Nintendo Consoles

Nintendo Consoles

Monday, December 21, 2015

Metroid Zero Mission

Metroid Zero Mission -
Gameboy Advance 

In the year 2004, two years after the series' debut on the Gameboy Advance with Metroid Fusion, we received a game that would not only be the second Metroid title on the Gameboy Advance, but many gamer's second chance to experience the Metroid series in its original capacity. While Metroid Zero Mission is technically a remake of the original Metroid released on the NES in 1986, it certainly has no problem justifying its own existence. Updated graphics along with the original Metroid in-full now being literally in the palms of your hands are nice touches, but careful consideration must be made when reviewing this retouched game; does the original Metroid still hold up even with meticulous updating, or is this one classic better left back in the 80's?

The story, as is the case with many Metroid games, is easy to understand. Our protagonist, Samus, is sent to Planet Zebes in order to annihilate the mechanism being used by opposing space pirates to build super weapons. With the exception of a few cutscenes added in order to update the feel of the original (at that point) 18 year old game, Metroid Zero Mission pretty much leaves you to explore on your own. Those who have never played a Metroid game before should have no problem entering the series via Zero Mission, as multiple difficulty levels are available to select right from the start, and even on Normal difficulty, the game isn't too challenging.

The difficulty usually associated with the Metroid series stems from the player lacking the intuition necessary in order to figure out where in each of the game's 7 (later, 8) worlds they must explore next. Navigating each room in each environment is simple enough, and the map, upgrades, and new abilities come with the exploration, along with the opportunity to uncover secret passages that more often than not will lead the way to the next area or even to supplementary power-ups such as an increase in missile-storage capacity, or health buffs. Updated graphics borrowing assets and art design from Metroid Fusion are extremely successful in bringing life to the once aging world of Planet Zebes. Hardware limitations of the Gameboy Advance seemed to be no hindrance at all while designing Metroid Zero Mission; from start to finish, Planet Zebes is an absolute pleasure to explore.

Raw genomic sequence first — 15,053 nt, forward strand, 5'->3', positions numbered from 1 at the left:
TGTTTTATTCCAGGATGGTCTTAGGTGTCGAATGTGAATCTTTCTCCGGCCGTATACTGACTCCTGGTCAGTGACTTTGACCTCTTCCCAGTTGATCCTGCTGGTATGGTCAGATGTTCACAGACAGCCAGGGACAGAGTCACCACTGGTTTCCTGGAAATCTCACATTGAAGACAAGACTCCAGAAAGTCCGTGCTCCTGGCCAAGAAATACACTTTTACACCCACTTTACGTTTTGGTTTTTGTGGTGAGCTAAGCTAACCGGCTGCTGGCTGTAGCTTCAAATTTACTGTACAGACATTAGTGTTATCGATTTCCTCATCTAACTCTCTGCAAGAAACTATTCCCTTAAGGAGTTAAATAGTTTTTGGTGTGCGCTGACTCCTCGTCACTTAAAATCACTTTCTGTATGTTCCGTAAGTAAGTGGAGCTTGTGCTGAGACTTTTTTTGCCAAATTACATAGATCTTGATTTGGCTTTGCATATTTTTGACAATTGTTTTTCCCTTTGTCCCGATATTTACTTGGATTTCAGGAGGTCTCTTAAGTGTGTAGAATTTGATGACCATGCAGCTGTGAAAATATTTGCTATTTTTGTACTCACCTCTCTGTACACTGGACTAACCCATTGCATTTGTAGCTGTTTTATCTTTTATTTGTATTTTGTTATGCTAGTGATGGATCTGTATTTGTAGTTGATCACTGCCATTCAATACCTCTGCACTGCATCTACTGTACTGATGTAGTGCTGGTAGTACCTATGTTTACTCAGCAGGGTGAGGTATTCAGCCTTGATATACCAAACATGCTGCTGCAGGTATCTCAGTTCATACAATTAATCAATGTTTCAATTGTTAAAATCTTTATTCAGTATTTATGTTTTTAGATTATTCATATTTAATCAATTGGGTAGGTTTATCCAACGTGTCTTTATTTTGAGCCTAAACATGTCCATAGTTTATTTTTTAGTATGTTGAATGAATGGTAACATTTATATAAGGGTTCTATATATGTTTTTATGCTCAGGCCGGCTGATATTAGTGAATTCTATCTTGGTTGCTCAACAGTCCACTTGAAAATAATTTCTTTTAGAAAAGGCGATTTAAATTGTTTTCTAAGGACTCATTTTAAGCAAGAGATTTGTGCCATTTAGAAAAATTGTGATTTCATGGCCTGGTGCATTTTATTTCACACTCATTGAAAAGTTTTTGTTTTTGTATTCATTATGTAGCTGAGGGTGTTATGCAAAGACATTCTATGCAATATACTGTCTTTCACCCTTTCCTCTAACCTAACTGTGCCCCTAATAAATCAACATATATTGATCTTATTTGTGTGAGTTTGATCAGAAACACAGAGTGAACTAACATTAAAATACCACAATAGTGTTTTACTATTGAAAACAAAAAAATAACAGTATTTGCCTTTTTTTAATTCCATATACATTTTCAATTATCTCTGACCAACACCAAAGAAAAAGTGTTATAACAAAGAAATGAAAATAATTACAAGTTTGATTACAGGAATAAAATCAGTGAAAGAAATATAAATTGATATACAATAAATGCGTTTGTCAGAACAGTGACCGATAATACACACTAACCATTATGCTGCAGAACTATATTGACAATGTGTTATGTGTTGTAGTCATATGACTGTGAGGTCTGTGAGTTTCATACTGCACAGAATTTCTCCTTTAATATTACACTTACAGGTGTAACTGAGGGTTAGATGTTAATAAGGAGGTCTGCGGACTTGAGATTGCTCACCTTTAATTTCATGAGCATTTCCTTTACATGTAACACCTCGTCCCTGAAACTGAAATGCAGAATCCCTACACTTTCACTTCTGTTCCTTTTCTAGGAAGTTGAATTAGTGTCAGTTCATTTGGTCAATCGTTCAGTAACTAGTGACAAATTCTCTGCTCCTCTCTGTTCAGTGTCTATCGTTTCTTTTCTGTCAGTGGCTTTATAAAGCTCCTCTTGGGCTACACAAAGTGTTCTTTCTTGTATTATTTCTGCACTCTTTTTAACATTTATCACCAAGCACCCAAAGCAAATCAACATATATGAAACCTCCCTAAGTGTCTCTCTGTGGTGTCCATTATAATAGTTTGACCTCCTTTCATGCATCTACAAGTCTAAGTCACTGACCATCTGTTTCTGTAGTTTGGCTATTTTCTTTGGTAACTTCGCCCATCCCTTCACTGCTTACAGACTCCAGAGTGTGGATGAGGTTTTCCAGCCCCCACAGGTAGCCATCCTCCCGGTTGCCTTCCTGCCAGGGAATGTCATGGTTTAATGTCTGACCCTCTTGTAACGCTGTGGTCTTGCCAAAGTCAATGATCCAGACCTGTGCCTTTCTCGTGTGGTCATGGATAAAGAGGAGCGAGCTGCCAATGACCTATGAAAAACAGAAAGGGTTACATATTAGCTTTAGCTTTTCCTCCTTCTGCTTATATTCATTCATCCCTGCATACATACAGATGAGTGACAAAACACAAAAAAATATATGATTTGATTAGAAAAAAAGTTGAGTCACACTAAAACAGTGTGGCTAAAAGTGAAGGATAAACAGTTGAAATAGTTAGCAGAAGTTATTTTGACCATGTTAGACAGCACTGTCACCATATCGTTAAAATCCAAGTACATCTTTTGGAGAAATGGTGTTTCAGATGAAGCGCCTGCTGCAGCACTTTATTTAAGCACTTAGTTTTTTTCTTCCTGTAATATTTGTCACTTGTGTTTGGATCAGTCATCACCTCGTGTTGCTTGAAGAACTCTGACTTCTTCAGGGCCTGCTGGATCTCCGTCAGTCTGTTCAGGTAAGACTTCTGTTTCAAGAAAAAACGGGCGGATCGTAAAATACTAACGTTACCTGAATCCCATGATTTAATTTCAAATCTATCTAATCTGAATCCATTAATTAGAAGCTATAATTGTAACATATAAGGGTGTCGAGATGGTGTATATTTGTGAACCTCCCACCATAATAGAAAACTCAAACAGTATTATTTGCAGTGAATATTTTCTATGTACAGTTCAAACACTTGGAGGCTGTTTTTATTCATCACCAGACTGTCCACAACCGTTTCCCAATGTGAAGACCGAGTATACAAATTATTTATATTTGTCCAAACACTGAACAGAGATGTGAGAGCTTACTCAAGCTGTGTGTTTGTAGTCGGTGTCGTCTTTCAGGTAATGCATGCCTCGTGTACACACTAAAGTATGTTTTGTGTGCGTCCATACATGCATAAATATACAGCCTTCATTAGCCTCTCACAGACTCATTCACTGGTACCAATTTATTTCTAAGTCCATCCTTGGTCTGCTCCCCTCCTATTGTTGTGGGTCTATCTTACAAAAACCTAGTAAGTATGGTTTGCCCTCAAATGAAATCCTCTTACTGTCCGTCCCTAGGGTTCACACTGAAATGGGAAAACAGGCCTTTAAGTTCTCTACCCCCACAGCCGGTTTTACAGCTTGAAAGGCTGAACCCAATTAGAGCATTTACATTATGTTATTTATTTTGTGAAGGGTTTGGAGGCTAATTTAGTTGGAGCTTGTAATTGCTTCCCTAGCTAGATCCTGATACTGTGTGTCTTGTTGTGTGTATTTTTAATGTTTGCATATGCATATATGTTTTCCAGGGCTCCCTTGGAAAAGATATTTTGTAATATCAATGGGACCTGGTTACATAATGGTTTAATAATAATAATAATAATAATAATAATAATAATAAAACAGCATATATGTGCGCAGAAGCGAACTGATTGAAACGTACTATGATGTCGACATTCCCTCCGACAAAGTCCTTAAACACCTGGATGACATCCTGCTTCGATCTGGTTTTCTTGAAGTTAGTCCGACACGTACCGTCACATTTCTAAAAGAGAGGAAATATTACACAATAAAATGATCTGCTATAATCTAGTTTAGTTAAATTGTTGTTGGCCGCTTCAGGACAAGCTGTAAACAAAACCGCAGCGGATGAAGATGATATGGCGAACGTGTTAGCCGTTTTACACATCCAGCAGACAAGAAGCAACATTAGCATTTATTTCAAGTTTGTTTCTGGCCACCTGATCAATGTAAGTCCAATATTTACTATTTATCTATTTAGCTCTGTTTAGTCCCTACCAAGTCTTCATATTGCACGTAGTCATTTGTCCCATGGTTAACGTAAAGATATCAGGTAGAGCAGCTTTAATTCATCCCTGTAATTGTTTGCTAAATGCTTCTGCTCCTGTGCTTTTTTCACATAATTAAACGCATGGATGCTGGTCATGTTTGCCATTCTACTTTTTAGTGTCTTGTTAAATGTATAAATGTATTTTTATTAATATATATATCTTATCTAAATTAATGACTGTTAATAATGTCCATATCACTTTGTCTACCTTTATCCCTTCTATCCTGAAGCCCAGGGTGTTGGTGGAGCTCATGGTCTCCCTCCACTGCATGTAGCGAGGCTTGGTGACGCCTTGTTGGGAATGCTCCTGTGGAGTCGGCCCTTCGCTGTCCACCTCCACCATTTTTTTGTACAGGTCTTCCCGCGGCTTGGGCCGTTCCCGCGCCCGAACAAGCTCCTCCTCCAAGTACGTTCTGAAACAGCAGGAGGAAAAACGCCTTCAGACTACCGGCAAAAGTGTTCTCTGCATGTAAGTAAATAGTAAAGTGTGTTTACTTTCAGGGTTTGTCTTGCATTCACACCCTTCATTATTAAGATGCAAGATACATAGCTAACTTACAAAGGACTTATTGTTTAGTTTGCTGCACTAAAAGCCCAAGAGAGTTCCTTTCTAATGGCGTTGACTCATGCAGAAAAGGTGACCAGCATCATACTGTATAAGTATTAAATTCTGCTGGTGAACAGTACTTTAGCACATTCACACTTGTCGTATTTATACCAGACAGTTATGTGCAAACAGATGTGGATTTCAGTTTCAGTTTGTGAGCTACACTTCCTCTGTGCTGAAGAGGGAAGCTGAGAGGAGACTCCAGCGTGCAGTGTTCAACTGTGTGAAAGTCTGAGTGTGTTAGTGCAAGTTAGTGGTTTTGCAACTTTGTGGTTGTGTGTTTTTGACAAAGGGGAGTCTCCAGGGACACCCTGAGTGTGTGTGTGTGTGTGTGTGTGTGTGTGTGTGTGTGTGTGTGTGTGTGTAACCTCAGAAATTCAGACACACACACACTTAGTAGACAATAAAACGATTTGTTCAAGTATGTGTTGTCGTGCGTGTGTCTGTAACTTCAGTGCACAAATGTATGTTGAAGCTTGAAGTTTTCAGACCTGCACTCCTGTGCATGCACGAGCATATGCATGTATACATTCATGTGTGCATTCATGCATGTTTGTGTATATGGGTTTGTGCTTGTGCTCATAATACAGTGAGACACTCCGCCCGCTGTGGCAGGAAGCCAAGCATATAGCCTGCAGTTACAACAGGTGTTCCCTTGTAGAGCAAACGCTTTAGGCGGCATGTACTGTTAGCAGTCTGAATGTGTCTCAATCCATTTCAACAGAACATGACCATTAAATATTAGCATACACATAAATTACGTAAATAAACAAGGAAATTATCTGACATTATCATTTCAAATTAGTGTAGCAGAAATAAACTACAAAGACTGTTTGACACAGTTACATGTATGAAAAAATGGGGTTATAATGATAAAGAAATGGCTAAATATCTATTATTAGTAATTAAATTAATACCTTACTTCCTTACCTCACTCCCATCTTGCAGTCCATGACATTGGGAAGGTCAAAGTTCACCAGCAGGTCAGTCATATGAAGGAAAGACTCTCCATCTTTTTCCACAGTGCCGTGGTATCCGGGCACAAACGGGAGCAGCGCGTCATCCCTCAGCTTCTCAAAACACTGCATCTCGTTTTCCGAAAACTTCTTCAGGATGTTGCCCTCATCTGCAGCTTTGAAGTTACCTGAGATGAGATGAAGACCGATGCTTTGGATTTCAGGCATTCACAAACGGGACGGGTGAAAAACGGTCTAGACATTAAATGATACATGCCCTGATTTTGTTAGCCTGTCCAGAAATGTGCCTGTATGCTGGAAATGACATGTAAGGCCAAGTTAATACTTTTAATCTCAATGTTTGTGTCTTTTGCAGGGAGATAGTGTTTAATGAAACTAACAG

Often if a game is too easy, it can become boring. Then again, if a game is too challenging, it can become discouraging. Despite Metroid Zero Mission being a little bit on the easy, and while I'm at it, short side, it does not lack any bit of the magic that gamers have come to expect from other Metroid games. Initially, the map sizes of many of Zero Mission's environments, such as Norfair or Ridley, can feel intimidatingly ambitious. While "intimidating" can often mean "discouraging", as it does in many other games, Zero Mission finds a way around this through building up the confidence of the player by building up the strength of Samus. Small power-ups, such as the Charge Shot, Missiles, Super Missiles, and Morph Ball just to name a few, are awarded frequently, and the types of power-ups obtained are never too similar to the power-up most recently acquired. Missiles and Super Missiles are acquired at opposite ends of the game, as are Morph Ball and Power Bomb, as well as many other similar upgrades. This rapid change in arsenal often supports rapid changes in scenery; if you've just acquired a new weapon, you can expect a new type of area, thus a new type of gameplay.

Unlike most modern Metroid games, Metroid Zero Mission only features 3 boss fights, which is 1 more than the original featured. While Zero Mission does involve a great deal of combat, from blasting small nuisances of enemies to bringing down both Kraid and Ridley, the environments prove themselves to be much more threatening than any monster, especially in the later 20% of the game. Often, the way forward will be shown on the map, but left purposely unclear in the world. Using every weapon to try to blast through every wall in the hopes of revealing a hidden path is a habit that all players of Zero Mission will get into, and even still, will often finish the game far from 100% completion.

Though an average playtime of Zero Mission will probably only last around 3-4 hours, there is plenty of content to be enjoyed after the initial play-through is completed. Finishing the game once will not only unlock Hard mode, but will unlock the original Metroid game which can be played by selecting it in the Options menu. Inputting a certain sequence of buttons on the Options menu of a game file after having completed Normal mode will also unlock Time Attack mode, which will time how quickly you can complete 1 play-through on Normal difficulty.

Metroid Zero Mission is short, being only a little bit longer than the original because of an extra chapter exclusive to this version, and it can be easy if played on Normal or Easy difficulty, especially if this isn't your first Metroid game. Despite this, Metroid Zero Mission is excellent. Everything from the graphics to the tone to the pacing is absolutely wonderful, and the life exuding from Planet Zebes' environments serves as a praise-worthy example of how hardware limitations can be over-come through clever art and carefully considered level-design. Whether you originally played Metroid back in 1986, or have never considered playing Metroid before, Metroid Zero Mission is not only a perfect example of what this series has to offer, but a perfect example of how fun timeless game design can be.

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